Doing More Than My Share Of The Concession Work


I work at a local movie theater and I’ve been there for over a year. I get along well with everyone in the staff. I’m just a bottom of the food chain team member, but have been considered for promotion. Due to seniority I didn’t get it. My shift leaders and assistant managers know I’m dependable and can take on all kinds of responsibility so sometimes I feel I am used for that reason.

I’m often doing tasks other team members are not given. At certain times my shift leaders will be talking or on their phones for long periods of time while I’m running around our concession stand trying to help people and prepare food. It’s very frustrating because I feel I am often doing the job of other people while they waste time. I need to know how to address this to my general manager without seeming like I want to get people in trouble.


Feeling Used


DearĀ Feeling Used:

Your situation is challenging, I’m sure. On one hand it’s nice to be considered the one who can do great work and is always in a good mood about it. On the other hand, it’s frustrating to feel as though you’re taken for granted.

Rather than talk to your general manager about it right now, have you considered asking your coworkers for help in a friendly way, as though you know they want to help but just didn’t realize you need it?

For example, two of them are talking and you’re swamped, you could go to them and say, in a confidential tone, as though you’re not upset with them, you’re just asking, “Hey you guys, when you get a chance could you help me for a minute or two while I get the line cleared out?”

That way you’re not telling them to stop talking and you’re not implying you want them to start working, you’re just asking for a bit of help.

Or, if one of them is on the phone and there’s no one to help you, you could walk up, clearly show that you’re sorry to be interrupting and whisper, while holding up two fingers, “Could you help me for just one or two minutes so I can get this stack of customers taken care of?”

Again, that’s not implying you expect him or her to get off the phone for the whole evening, you’re just trying to provide customer service.

I would suggest a different approach if you weren’t at the “bottom of the food chain”. But, since you are, and since you want to be thought of as a great communicator and an effective team member, the asking approach is best. It’s actually best no matter what rank or position you have.

“Could you help me with this for a minute?” is much more likely to get help than, “Hey! I’m swamped here, guys! Could you stop talking and do some working???”

If you ask pleasantly and they say they won’t help, you may want to ask again, more firmly. “Kim, there is a line of customers needing help. I need you to help me so we don’t all get in hot water.” I don’t think they’ll say they don’t want to help. If you get along generally well with everyone they probably are just so used to you seeming happy to do the work that they don’t consider you might be tired of doing more than your share.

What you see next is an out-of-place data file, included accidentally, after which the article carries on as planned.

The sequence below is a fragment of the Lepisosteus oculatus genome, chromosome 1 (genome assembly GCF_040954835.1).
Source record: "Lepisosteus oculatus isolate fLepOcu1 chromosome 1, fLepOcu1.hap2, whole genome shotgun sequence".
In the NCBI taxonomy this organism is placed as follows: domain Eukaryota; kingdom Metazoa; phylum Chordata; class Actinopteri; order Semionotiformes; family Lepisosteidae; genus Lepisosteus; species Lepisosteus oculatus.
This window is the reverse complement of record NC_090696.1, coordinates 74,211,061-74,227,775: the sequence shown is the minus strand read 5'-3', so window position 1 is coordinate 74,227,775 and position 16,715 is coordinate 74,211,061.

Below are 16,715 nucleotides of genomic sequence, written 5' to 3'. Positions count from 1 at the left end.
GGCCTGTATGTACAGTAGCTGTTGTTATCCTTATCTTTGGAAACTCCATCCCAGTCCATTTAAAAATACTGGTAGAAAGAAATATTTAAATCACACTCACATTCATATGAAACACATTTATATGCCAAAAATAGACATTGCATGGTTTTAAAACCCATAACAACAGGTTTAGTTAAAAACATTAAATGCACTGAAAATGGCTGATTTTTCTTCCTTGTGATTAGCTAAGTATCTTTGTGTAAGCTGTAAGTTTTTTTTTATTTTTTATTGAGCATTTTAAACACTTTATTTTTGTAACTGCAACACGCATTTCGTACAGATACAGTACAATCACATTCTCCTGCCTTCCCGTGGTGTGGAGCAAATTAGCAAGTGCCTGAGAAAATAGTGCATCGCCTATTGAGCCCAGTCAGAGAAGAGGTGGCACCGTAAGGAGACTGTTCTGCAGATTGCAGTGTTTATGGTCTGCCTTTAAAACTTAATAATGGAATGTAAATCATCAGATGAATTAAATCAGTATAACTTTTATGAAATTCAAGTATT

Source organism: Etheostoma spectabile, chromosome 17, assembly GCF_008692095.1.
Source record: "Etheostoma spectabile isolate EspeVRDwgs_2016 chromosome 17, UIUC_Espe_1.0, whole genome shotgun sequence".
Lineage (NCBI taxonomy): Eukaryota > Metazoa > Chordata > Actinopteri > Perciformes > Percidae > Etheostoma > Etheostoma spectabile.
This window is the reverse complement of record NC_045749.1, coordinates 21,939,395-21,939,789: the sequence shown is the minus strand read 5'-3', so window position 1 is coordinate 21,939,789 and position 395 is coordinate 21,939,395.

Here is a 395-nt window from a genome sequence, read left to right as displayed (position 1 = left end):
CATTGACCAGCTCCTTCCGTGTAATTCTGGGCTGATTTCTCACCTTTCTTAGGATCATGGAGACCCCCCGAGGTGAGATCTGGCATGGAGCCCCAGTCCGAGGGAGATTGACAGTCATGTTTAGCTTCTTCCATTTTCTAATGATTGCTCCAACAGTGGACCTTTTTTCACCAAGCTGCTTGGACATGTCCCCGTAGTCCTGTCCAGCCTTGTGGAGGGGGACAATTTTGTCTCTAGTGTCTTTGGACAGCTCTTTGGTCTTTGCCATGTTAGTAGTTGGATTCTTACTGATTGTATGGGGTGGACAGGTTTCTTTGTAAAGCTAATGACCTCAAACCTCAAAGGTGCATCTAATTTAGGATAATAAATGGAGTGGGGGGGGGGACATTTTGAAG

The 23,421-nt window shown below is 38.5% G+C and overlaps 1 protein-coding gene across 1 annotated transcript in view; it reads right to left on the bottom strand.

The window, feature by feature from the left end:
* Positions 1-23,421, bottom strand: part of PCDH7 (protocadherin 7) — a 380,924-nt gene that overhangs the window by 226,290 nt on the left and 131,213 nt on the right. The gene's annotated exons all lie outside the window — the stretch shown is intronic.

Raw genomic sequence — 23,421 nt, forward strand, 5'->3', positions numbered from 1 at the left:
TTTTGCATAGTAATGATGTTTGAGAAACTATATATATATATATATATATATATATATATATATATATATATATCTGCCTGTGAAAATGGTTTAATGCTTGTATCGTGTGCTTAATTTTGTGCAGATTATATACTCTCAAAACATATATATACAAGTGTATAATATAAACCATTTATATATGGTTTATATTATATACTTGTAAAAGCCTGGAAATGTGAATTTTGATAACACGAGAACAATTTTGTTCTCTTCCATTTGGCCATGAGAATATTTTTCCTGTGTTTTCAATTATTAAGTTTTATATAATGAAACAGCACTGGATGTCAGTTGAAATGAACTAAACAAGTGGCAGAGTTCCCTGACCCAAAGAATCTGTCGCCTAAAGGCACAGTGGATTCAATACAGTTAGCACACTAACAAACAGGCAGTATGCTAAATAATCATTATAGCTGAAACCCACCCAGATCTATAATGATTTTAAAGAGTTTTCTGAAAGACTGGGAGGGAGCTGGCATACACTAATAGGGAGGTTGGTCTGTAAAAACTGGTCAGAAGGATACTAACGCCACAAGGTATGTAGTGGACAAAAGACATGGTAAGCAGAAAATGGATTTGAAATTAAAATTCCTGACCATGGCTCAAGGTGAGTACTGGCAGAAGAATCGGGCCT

You can bet they all notice your good qualities and that the manager notices too. So, even though I know it’s irritating and frustrating, it’s also a great chance to show what you are capable of achieving.

Also remember this: The bottom line on all you do is getting customers served quickly and correctly. If you find you can’t do that and your coworkers won’t help, you’ll have to talk to the general manager about it. Otherwise a customer will complain, rightfully so, and you will be the one they complain about. If you have the excuse that you were very busy, your manager will ask why you didn’t ask for help. So, you’ll look like a bad employee even though that’s far from the case.

If you do have to talk to the general manager, consider asking in a non-specific way. Rather than saying that you often are trying to rush around because others aren’t working, just talk in a casual, general sense and ask about how to request assistance without sounding bossy.

If you’ve been considered for promotion a question like that will be great to ask. And, it might get your group noticed more by the manager, which might get them out of their bad habits. Plus, you might get some good advice.

Keep this situation in mind when you are promoted. Show appreciation for those who are working hard but don’t make them do more just because they’re nice enough to do it! If you have the time and wish to do so, let us know how this works out. Best wishes!

Tina Lewis Rowe

Tina Lewis Rowe

Tina had a thirty-three year career in law enforcement, serving with the Denver Police Department from 1969-1994 and was the Presidential United States Marshal for Colorado from 1994-2002. She provides training to law enforcement organizations and private sector groups and does conference presentations related to leadership, workplace communications and customized topics. Her style is inspirational with humor.